Relic Information query matches

Matching on query: Unique id = 6/97, Name = any, Associated machine = any, class = any

Unique id/year of acquisition: 6/97
Name: Ferrite core memory plane
Ferrite core memory plane
Other nos on object: none
Inscription: Plessey
Dimensions: 121x121x6
Description: Square Plessey ferrite core memory plane. Each side of the square bakelite (?) frame has around 60 metal contacts on the outside. Inside the frame is a grid of thin wires, with each junction surrounded by a thin wire ring. Several contacts are bent and the frame is slightly scratched.
Class: memory
Machine: Titan
Condition: fair
DW: It's got 1949 on it. 1949 is a mislabling - it didn't exist in 49. Yes, perhaps we could cross this 1949 out. This is a typical ferrite core memory plane. It contains 32 x 32 cores with probably 3 wires through each core. These were the first reliable fast memories larger cores made for computers. The Williams store was about as fast but the tubes had a life of about 3000 hours and they were extraordinarily sensitive to noise. Every single bit was stored on a ring of ferrite and there were three wires passing logically with an X drive, a Y drive and a sensor and if both the X and the Y drive were applied the core would switch if it could and the third wire picked up the signal. The cores had an inherent square loop property which made this possible, if you only half disturbed the core and did not switch magnetisation but if you gave a full write it could switch magnetisation to the way you were switching. So, the mode of operation was to read a bit and if there was a signal coming out you would then write that bit back so it was a so-called disruptive read. But the cores could all be tested before they were assembled and they're made of ferrite and the only thing of remain of ancient civilisation are the ceramics and ferrites are ceramics so they are very long lasting and it's just made of and ferrites so they were extraordinarily reliable by the standards of the day.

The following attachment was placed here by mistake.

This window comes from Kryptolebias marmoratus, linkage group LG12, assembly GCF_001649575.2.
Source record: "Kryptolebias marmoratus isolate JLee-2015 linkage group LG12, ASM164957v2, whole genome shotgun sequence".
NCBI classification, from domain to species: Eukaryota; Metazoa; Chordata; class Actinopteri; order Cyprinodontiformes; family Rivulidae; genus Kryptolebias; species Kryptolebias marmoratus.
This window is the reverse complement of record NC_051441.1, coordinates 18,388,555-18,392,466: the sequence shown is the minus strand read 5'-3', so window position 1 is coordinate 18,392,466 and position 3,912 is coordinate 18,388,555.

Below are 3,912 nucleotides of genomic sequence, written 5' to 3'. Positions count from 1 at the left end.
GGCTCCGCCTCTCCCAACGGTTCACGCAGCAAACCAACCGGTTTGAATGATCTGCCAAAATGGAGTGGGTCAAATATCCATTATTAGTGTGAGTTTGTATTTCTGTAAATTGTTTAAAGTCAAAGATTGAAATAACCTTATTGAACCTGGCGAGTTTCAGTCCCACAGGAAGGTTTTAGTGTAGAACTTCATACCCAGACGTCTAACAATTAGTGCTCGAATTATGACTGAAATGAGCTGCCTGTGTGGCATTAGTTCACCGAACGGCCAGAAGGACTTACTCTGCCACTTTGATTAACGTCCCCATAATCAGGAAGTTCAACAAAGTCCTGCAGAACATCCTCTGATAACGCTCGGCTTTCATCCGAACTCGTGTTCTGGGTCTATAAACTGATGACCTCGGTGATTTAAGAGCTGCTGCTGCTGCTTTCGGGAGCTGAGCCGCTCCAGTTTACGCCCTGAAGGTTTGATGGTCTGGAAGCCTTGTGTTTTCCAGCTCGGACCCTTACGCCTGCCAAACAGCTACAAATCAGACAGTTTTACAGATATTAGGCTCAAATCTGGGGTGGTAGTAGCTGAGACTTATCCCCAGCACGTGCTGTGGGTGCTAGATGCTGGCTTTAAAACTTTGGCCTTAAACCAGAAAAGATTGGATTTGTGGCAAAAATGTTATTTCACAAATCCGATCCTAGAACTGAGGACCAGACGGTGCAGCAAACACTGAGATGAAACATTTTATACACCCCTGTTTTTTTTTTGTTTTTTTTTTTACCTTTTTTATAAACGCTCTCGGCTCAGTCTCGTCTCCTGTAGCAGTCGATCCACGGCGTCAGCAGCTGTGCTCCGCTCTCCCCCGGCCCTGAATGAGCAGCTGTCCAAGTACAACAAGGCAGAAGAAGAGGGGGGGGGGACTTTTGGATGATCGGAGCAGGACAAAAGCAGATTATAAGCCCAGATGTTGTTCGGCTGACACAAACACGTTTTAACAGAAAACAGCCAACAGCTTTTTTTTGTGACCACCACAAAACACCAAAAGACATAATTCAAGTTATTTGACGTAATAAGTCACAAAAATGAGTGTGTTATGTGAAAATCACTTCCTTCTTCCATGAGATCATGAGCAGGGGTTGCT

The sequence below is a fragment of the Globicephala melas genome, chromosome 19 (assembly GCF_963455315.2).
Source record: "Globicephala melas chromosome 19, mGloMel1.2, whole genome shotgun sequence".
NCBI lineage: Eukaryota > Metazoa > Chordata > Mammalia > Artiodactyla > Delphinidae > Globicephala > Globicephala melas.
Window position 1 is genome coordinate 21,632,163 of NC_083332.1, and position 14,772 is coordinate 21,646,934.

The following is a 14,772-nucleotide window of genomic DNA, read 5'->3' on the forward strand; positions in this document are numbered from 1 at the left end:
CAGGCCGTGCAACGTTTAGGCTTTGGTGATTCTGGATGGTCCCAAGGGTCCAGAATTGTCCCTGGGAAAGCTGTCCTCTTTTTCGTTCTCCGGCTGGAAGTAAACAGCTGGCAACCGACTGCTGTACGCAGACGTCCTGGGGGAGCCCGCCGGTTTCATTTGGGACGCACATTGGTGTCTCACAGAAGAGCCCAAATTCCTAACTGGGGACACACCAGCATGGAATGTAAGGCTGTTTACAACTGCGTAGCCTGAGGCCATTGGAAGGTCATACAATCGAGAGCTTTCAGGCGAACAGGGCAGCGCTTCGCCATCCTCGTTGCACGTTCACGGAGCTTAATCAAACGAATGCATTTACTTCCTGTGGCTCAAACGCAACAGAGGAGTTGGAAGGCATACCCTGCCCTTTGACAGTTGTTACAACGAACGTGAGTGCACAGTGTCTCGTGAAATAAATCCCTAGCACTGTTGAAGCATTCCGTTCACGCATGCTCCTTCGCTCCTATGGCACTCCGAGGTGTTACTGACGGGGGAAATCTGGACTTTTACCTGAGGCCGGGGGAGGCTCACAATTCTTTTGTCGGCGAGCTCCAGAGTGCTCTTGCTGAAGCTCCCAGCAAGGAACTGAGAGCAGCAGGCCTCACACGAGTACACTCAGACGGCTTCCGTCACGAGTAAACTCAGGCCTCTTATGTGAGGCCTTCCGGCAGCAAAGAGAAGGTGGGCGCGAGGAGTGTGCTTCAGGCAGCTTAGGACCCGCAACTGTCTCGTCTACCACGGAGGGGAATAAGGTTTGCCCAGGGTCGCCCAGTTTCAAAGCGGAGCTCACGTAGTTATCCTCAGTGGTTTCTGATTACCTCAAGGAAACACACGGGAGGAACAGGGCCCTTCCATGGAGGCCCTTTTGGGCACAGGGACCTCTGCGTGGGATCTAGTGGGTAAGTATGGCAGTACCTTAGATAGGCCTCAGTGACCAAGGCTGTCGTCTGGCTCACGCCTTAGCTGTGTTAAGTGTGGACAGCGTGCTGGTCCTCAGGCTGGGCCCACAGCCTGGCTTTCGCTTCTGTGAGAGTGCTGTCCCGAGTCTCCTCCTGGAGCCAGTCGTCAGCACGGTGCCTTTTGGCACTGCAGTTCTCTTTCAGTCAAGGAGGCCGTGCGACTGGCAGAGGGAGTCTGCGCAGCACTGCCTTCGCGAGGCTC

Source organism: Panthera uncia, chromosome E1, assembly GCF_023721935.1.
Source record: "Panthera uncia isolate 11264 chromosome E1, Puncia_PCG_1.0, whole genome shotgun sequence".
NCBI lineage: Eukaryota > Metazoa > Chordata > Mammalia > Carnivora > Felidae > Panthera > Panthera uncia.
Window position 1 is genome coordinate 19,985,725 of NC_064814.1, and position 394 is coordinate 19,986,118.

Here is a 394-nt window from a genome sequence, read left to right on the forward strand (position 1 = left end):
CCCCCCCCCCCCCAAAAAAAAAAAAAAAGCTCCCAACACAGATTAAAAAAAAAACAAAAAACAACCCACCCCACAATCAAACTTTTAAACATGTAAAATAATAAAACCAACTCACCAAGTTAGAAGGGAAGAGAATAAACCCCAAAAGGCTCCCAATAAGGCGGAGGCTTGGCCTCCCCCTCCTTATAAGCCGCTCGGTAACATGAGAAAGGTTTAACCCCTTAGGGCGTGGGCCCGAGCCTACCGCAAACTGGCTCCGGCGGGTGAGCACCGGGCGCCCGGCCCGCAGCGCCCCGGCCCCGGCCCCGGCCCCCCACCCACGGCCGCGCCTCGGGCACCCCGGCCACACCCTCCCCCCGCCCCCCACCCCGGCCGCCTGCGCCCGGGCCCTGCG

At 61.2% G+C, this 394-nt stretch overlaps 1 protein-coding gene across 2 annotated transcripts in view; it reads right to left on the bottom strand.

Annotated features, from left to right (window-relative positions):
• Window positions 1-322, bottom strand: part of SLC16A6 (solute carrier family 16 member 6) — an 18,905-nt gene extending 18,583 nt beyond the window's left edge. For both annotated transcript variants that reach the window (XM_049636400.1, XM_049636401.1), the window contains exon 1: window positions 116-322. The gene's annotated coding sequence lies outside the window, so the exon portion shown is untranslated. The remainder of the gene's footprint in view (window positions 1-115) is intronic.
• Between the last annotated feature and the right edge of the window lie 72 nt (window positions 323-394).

Q: Where would be machines be used?
DW: Essentially they were used on all machines starting round about the late fifties. There was nothing to compare with them and I can remember during the following two decades about every year somebody that announced a new way of storing information which would supercede the ferrite core but in fact it took the arrival of integrated circuits before this happened because the ferrite became cheaper and they were hand wired and then they were wired in the far East and so their cost came down continually and their size reduced and their speed increased and so they lasted a surprisingly long time.
Q: Into the late nineteen sixties?
DW: I can't actually remember the date, I think they went on to the seventies, the early space rockets used ferrite core because they were reliable.
Q: Were there any one person or team behind the original design of these?
DW: They were designed at MIT by someone whose name I forget and is well known for it in I think the late fifties. And the Whirlwind I think was the first machine ever to have a ferrite core which replaced the electrostatic storage which was not very good. For memory this plane would store one bit and you would have possibly 32 parallel planes like this assembled into a compact store.
Q: Would this have been made locally?
DW: The EDSAC 2 ferrite stores were wired locally, they even made a little tester to test every individual core automatically and verify its properties. The EDSAC 2 also used ferrite cores in two different ways: one was for the straight memory, the second was by passing an additional inhibiting wire through a core, you could prevent it switching and this allowed a single core to potentially store up to four bits and this was used for the read only memory where the information was given by the wiring and this was attractive because they'd use the same amplifiers, the same type of drivers and everything else as a main store which is why EDSAC 2 has 768 words of fixed-in store. That store was used to hold typical routines like cosine, logarithms and assembly routines, printing routines, solution of differential equations and other things like that. Some of which you might even find on a hand calculator nowadays. The third use of the ferrites were the 13 mm, much which were assembled into a frame of I think 1024 cores and these were used to form the memory of the microprogramme which ran, and it gave control to the rest of the machine. The microprogramme cores worked rather differently to memory cores, again it used the threshold to enable switching on one core out of an entire plane. There were little turns of three wires to pick up the signal these drove directly the gates were used in the control.
See also: 28/97
See also: 29/97
See also: 58/97
See also: 59/97
See also: 150/01

Number of matches = 1 Copyright University of Cambridge Computer Laboratory, 1999. All rights reserved.